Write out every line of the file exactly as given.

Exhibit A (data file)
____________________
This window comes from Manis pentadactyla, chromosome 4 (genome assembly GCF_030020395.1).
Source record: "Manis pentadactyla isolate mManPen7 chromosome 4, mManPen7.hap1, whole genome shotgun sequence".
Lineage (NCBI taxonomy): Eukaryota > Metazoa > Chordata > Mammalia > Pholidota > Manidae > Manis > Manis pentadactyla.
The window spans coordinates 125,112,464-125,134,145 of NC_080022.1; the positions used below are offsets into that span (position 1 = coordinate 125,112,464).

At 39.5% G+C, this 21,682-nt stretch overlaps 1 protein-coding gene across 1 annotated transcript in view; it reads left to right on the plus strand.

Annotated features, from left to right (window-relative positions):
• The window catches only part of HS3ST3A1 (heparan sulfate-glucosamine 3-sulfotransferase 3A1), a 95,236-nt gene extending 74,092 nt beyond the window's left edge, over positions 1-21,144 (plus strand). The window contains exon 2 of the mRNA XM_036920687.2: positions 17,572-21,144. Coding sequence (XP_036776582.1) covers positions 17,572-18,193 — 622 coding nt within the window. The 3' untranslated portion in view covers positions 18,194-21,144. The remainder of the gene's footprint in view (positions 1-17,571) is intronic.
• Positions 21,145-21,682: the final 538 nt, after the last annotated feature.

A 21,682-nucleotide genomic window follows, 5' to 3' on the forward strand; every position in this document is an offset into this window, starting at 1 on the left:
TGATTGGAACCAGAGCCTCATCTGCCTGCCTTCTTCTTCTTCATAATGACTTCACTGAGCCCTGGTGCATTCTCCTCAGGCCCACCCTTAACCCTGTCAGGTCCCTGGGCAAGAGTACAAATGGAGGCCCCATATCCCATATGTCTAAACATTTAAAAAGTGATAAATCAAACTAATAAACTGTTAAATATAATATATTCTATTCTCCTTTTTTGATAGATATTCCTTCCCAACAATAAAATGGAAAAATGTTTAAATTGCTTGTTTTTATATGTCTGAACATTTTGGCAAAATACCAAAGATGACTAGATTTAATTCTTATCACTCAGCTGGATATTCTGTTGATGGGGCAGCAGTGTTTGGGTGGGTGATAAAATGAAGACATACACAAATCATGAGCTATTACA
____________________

This window comes from Manis pentadactyla, chromosome 4 (genome assembly GCF_030020395.1).
Source record: "Manis pentadactyla isolate mManPen7 chromosome 4, mManPen7.hap1, whole genome shotgun sequence".
Lineage (NCBI taxonomy): Eukaryota > Metazoa > Chordata > Mammalia > Pholidota > Manidae > Manis > Manis pentadactyla.
The window spans coordinates 125,112,464-125,134,145 of NC_080022.1; the positions used below are offsets into that span (position 1 = coordinate 125,112,464).

At 39.5% G+C, this 21,682-nt stretch overlaps 1 protein-coding gene across 1 annotated transcript in view; it reads left to right on the plus strand.

Annotated features, from left to right (window-relative positions):
• The window catches only part of HS3ST3A1 (heparan sulfate-glucosamine 3-sulfotransferase 3A1), a 95,236-nt gene extending 74,092 nt beyond the window's left edge, over positions 1-21,144 (plus strand). The window contains exon 2 of the mRNA XM_036920687.2: positions 17,572-21,144. Coding sequence (XP_036776582.1) covers positions 17,572-18,193 — 622 coding nt within the window. The 3' untranslated portion in view covers positions 18,194-21,144. The remainder of the gene's footprint in view (positions 1-17,571) is intronic.
• Positions 21,145-21,682: the final 538 nt, after the last annotated feature.

A 21,682-nucleotide genomic window follows, 5' to 3' on the forward strand; every position in this document is an offset into this window, starting at 1 on the left:
TGATTGGAACCAGAGCCTCATCTGCCTGCCTTCTTCTTCTTCATAATGACTTCACTGAGCCCTGGTGCATTCTCCTCAGGCCCACCCTTAACCCTGTCAGGTCCCTGGGCAAGAGTACAAATGGAGGCCCCATATCCCATATGTCTAAACATTTAAAAAGTGATAAATCAAACTAATAAACTGTTAAATATAATATATTCTATTCTCCTTTTTTGATAGATATTCCTTCCCAACAATAAAATGGAAAAATGTTTAAATTGCTTGTTTTTATATGTCTGAACATTTTGGCAAAATACCAAAGATGACTAGATTTAATTCTTATCACTCAGCTGGATATTCTGTTGATGGGGCAGCAGTGTTTGGGTGGGTGATAAAATGAAGACATACACAAATCATGAGCTATTACA